8th Ward (Avalon Park, Woodlawn): Never let it be said that Todd Stroger didn’t have any impact. The ward machine that his father John Stroger built from 1970 to 2006, the "Toddler" destroyed in just 4 years. Once upon a time, virtually every county nurse, jail guard and juvenile caseworker worked an 8th Ward precinct. No longer. Pro-Emanuel incumbent Michele Harris, a lifetime payroller and John Stroger’s top aide, got Todd Stroger’s aldermanic job in 2006. She faces four foes, and if she gets into a runoff with Faheem Shabazz, she will need a bundle of Rahm’s money.

9th Ward (Far South Side): After losing a 2013 bid for Jesse Jackson’s congressional seat, incumbent Anthony Beale’s stature nosedived. He faces seven opponents, the most credible being Michael LaFargue. It will be Rahm to the rescue in a Beale-LaFargue runoff.

16th Ward (Englewood): Thompson is the mayor’s 2015 poster girl. Emanuel’s "Chicago Forward" political action committee has already begun bombarding the ward with puffy pro-Thompson pieces. "Great services," as opposed to great obedience, is their early theme. With seven candidates on the ballot, a Thompson-Foulkes runoff is certain. This is a race that Emanuel cannot afford to lose.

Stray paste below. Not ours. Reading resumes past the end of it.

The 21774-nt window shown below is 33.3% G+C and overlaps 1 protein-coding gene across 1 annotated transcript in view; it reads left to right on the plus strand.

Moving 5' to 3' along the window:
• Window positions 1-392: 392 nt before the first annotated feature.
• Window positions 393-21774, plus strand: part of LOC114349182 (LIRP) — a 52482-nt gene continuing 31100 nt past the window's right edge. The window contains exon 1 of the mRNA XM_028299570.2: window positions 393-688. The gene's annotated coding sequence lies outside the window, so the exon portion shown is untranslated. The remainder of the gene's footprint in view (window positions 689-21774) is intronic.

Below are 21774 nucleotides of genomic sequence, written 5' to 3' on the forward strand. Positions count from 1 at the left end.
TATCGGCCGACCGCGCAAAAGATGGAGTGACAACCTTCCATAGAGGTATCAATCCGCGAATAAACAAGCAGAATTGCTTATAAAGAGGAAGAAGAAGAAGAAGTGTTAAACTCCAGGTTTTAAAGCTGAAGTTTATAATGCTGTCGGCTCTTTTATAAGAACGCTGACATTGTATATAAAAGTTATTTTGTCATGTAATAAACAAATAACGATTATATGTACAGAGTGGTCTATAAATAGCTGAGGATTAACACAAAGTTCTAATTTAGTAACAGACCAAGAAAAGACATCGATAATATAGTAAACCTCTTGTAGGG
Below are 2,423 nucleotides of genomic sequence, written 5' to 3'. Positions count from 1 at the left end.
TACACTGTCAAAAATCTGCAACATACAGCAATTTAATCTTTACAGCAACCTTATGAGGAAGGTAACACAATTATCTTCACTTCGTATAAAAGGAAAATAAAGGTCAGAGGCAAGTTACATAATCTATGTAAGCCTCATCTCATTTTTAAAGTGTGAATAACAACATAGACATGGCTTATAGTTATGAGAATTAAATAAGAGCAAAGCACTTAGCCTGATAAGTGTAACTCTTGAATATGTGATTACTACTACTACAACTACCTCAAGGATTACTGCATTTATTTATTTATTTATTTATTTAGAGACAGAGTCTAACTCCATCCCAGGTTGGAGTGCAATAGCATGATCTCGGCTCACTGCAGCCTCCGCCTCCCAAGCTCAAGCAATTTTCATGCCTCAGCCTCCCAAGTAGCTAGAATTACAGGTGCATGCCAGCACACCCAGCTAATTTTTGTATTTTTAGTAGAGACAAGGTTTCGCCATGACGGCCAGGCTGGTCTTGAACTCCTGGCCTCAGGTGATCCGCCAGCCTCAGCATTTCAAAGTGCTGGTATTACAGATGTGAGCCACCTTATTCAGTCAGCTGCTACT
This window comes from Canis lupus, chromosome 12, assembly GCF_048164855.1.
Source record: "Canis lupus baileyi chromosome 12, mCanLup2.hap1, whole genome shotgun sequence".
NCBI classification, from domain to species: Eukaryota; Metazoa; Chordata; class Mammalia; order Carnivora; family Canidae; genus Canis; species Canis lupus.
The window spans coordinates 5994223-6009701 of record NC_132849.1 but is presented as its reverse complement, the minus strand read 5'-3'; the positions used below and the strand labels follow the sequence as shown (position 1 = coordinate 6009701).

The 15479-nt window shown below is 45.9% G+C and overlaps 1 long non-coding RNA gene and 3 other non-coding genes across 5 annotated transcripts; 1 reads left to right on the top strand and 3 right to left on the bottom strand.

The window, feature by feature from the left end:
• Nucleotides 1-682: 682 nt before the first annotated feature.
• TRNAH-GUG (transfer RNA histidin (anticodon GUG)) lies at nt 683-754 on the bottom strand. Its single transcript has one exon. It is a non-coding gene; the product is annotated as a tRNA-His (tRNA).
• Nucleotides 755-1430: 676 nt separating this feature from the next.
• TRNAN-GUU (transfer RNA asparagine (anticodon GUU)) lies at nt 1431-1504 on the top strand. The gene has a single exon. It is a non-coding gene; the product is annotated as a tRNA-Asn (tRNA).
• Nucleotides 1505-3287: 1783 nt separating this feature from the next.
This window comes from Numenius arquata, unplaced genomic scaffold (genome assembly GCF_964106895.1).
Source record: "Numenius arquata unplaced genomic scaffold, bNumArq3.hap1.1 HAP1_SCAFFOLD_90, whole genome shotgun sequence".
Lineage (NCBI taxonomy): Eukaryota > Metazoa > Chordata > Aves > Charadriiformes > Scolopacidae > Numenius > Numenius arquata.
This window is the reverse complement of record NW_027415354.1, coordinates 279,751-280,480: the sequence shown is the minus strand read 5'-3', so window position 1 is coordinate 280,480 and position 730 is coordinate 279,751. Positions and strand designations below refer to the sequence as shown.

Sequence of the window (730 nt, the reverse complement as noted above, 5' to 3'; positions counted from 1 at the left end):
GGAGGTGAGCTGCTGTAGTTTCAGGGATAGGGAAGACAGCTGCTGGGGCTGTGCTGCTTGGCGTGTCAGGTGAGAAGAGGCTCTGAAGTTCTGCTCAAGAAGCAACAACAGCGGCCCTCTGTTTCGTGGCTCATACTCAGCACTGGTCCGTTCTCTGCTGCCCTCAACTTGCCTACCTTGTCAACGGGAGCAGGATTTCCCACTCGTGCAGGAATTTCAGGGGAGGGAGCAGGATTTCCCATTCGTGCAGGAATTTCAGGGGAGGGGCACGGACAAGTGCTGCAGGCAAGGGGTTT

17th Ward: This is ground zero. Pro-Emanuel incumbent Latasha Thomas is quitting, and her top aide, Glenda Franklin, is running. Anti-Emanuel blacks, as well as white liberals, are coalescing around David Moore, who works for Commissioner Larry Rogers at the Board of Review. The candidacy of pastor James Dukes ensures a runoff. This is another race that Emanuel cannot afford to lose.